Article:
Despite the fact that symptomatic coronary disease afflicts men and women equally, only 33 percent of the 1.2 million interventional procedures conducted in the U.S. each year are done on women. The difference is at least partially the result of a belief by doctors that women do not respond as well to the treatments, but the Columbia University Medical Center study, published in today's Journal of the American College of Cardiology, shows that drug eluting stents are just as effective and safe in women as they are in men.
"The prevailing opinion has been that percutaneous coronary interventions including drug eluting stents are more dangerous in women and don't provide the same benefit, but our study shows that there is no scientific basis for this," said the study's principal investigator Alexandra Lansky, MD, associate professor and director of clinical services for interventional cardiology at Columbia University Medical Center and director of the Women's Health Initiative at the Cardiovascular Research Foundation. "There is no reason that women should be receiving this treatment less than men."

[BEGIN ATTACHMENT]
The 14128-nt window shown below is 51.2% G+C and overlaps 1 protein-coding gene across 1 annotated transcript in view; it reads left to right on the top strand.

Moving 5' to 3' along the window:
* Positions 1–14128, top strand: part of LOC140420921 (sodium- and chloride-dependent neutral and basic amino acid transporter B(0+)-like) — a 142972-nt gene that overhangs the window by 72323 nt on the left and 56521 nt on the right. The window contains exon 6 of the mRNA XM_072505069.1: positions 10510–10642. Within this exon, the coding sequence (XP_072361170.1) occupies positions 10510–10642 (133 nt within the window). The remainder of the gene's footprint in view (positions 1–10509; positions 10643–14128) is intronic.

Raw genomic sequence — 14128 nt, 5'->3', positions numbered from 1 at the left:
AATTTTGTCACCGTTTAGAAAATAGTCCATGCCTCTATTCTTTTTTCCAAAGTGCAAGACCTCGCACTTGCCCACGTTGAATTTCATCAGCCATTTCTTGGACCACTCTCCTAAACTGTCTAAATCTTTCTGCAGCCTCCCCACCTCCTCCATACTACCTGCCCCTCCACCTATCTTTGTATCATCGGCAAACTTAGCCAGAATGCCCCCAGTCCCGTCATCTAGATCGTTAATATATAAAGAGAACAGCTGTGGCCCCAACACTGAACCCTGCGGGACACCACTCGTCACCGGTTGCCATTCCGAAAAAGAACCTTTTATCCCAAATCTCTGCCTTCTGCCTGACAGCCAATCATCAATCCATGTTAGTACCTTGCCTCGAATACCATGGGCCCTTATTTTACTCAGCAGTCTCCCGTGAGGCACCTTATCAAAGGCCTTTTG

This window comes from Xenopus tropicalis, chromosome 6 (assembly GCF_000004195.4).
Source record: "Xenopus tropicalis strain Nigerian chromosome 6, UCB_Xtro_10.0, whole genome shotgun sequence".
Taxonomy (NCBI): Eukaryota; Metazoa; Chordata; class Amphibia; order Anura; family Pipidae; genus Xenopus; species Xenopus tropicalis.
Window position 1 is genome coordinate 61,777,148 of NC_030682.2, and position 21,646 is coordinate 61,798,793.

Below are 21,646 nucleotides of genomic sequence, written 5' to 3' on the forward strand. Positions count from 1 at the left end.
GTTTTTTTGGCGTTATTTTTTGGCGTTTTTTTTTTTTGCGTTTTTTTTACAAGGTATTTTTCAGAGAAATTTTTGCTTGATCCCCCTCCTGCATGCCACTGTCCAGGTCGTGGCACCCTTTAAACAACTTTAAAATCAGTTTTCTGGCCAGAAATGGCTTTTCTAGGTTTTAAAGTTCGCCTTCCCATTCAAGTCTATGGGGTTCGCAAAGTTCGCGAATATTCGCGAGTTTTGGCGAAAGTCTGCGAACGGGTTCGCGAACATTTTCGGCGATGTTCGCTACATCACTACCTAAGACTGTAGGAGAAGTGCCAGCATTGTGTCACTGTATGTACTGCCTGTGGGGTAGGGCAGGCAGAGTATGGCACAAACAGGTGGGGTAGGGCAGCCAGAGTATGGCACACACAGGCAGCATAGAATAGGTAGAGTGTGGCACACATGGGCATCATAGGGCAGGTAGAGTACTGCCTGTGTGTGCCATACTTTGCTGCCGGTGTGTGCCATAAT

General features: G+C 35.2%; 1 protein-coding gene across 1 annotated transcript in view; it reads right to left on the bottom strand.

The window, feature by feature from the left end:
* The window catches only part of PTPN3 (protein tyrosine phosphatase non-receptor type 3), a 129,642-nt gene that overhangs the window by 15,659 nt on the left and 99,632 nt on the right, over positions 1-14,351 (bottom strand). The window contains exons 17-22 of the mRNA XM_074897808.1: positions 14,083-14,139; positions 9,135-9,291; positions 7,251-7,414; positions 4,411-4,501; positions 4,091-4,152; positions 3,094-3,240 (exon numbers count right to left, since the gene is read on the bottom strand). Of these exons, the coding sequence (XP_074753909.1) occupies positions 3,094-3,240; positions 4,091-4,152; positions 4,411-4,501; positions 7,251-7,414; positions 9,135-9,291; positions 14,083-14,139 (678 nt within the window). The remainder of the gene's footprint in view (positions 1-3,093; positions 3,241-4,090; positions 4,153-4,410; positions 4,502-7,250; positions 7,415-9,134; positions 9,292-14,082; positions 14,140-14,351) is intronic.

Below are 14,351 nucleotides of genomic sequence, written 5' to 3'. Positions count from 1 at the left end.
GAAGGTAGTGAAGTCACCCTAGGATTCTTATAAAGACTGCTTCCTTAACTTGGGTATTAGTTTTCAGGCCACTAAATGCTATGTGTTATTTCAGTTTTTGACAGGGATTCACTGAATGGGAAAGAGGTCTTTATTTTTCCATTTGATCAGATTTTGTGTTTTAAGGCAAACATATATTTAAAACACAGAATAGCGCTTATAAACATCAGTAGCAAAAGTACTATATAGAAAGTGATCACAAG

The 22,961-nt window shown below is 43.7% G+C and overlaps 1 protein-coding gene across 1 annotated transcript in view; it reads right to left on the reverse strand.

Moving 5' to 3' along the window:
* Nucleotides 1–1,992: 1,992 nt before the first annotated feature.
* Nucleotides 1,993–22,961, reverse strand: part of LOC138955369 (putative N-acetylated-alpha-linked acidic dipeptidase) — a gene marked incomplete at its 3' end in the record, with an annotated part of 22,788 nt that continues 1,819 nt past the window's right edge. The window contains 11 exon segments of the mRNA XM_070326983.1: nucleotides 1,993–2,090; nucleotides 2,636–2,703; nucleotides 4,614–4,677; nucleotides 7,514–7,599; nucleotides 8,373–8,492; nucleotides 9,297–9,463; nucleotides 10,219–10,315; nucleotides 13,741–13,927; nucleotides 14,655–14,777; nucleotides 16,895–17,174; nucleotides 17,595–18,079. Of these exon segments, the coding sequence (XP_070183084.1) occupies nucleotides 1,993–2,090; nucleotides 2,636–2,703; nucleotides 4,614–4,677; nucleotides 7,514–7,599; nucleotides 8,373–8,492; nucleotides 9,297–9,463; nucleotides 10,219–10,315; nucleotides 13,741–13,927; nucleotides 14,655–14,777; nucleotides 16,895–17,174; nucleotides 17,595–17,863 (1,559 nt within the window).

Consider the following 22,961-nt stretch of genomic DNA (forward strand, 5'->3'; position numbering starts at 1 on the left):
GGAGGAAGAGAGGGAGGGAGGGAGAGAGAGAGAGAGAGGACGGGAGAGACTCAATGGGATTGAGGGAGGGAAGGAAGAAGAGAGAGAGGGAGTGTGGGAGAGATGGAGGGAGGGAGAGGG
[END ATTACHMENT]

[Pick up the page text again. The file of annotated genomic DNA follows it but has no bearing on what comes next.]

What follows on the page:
In patients with narrowing of arteries due to clogging, drug eluting stents can be safely used to treat the narrowing, with durable results and very low rates of recurrence and in some cases prevent subsequent heart attacks.
The study found that there is no difference in levels of restenosis with the use of drug eluting stents the angiographic measurement of how narrow the vessel becomes after treatment between women and men. And yet, contrary to previous reports, the study also showed that doctors re-intervene in female patients twice as often as in men.
Dr. Lansky says the higher re-intervention rate in women may be related to the fact that women have smaller ves
Contact: Craig LeMoult
Columbia University Medical Center